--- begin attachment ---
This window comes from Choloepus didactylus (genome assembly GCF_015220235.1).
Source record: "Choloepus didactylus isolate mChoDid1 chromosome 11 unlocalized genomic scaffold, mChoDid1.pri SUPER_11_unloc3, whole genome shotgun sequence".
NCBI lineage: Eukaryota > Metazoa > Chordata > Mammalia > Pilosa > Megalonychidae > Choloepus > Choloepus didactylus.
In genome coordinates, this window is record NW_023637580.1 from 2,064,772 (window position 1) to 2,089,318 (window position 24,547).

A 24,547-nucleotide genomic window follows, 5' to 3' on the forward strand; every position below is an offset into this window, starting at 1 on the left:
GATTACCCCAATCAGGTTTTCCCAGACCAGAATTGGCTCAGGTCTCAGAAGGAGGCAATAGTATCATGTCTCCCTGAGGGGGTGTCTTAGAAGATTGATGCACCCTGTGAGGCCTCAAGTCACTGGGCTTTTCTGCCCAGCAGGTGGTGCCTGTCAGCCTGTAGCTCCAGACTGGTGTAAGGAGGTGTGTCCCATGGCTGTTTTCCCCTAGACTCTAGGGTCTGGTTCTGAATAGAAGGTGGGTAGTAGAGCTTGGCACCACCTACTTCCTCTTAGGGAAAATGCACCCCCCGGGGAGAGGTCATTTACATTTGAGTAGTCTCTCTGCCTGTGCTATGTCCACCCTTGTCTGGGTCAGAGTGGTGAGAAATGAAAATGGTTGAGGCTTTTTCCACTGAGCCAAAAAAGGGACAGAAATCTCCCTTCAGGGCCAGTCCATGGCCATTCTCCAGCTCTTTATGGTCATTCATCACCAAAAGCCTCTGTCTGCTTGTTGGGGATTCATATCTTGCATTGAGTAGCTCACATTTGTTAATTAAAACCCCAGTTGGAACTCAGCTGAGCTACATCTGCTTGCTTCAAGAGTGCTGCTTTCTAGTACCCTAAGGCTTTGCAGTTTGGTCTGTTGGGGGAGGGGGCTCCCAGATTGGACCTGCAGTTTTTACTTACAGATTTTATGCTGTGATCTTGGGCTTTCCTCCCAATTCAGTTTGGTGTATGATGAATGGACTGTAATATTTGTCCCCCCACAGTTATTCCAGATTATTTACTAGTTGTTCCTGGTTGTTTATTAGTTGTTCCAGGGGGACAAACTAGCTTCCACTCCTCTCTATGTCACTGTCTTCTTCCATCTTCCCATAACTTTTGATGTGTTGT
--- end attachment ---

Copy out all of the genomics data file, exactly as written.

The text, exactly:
This window comes from Choloepus didactylus (genome assembly GCF_015220235.1).
Source record: "Choloepus didactylus isolate mChoDid1 chromosome 11 unlocalized genomic scaffold, mChoDid1.pri SUPER_11_unloc3, whole genome shotgun sequence".
NCBI lineage: Eukaryota > Metazoa > Chordata > Mammalia > Pilosa > Megalonychidae > Choloepus > Choloepus didactylus.
In genome coordinates, this window is record NW_023637580.1 from 2,064,772 (window position 1) to 2,089,318 (window position 24,547).

A 24,547-nucleotide genomic window follows, 5' to 3' on the forward strand; every position below is an offset into this window, starting at 1 on the left:
GATTACCCCAATCAGGTTTTCCCAGACCAGAATTGGCTCAGGTCTCAGAAGGAGGCAATAGTATCATGTCTCCCTGAGGGGGTGTCTTAGAAGATTGATGCACCCTGTGAGGCCTCAAGTCACTGGGCTTTTCTGCCCAGCAGGTGGTGCCTGTCAGCCTGTAGCTCCAGACTGGTGTAAGGAGGTGTGTCCCATGGCTGTTTTCCCCTAGACTCTAGGGTCTGGTTCTGAATAGAAGGTGGGTAGTAGAGCTTGGCACCACCTACTTCCTCTTAGGGAAAATGCACCCCCCGGGGAGAGGTCATTTACATTTGAGTAGTCTCTCTGCCTGTGCTATGTCCACCCTTGTCTGGGTCAGAGTGGTGAGAAATGAAAATGGTTGAGGCTTTTTCCACTGAGCCAAAAAAGGGACAGAAATCTCCCTTCAGGGCCAGTCCATGGCCATTCTCCAGCTCTTTATGGTCATTCATCACCAAAAGCCTCTGTCTGCTTGTTGGGGATTCATATCTTGCATTGAGTAGCTCACATTTGTTAATTAAAACCCCAGTTGGAACTCAGCTGAGCTACATCTGCTTGCTTCAAGAGTGCTGCTTTCTAGTACCCTAAGGCTTTGCAGTTTGGTCTGTTGGGGGAGGGGGCTCCCAGATTGGACCTGCAGTTTTTACTTACAGATTTTATGCTGTGATCTTGGGCTTTCCTCCCAATTCAGTTTGGTGTATGATGAATGGACTGTAATATTTGTCCCCCCACAGTTATTCCAGATTATTTACTAGTTGTTCCTGGTTGTTTATTAGTTGTTCCAGGGGGACAAACTAGCTTCCACTCCTCTCTATGTCACTGTCTTCTTCCATCTTCCCATAACTTTTGATGTGTTGT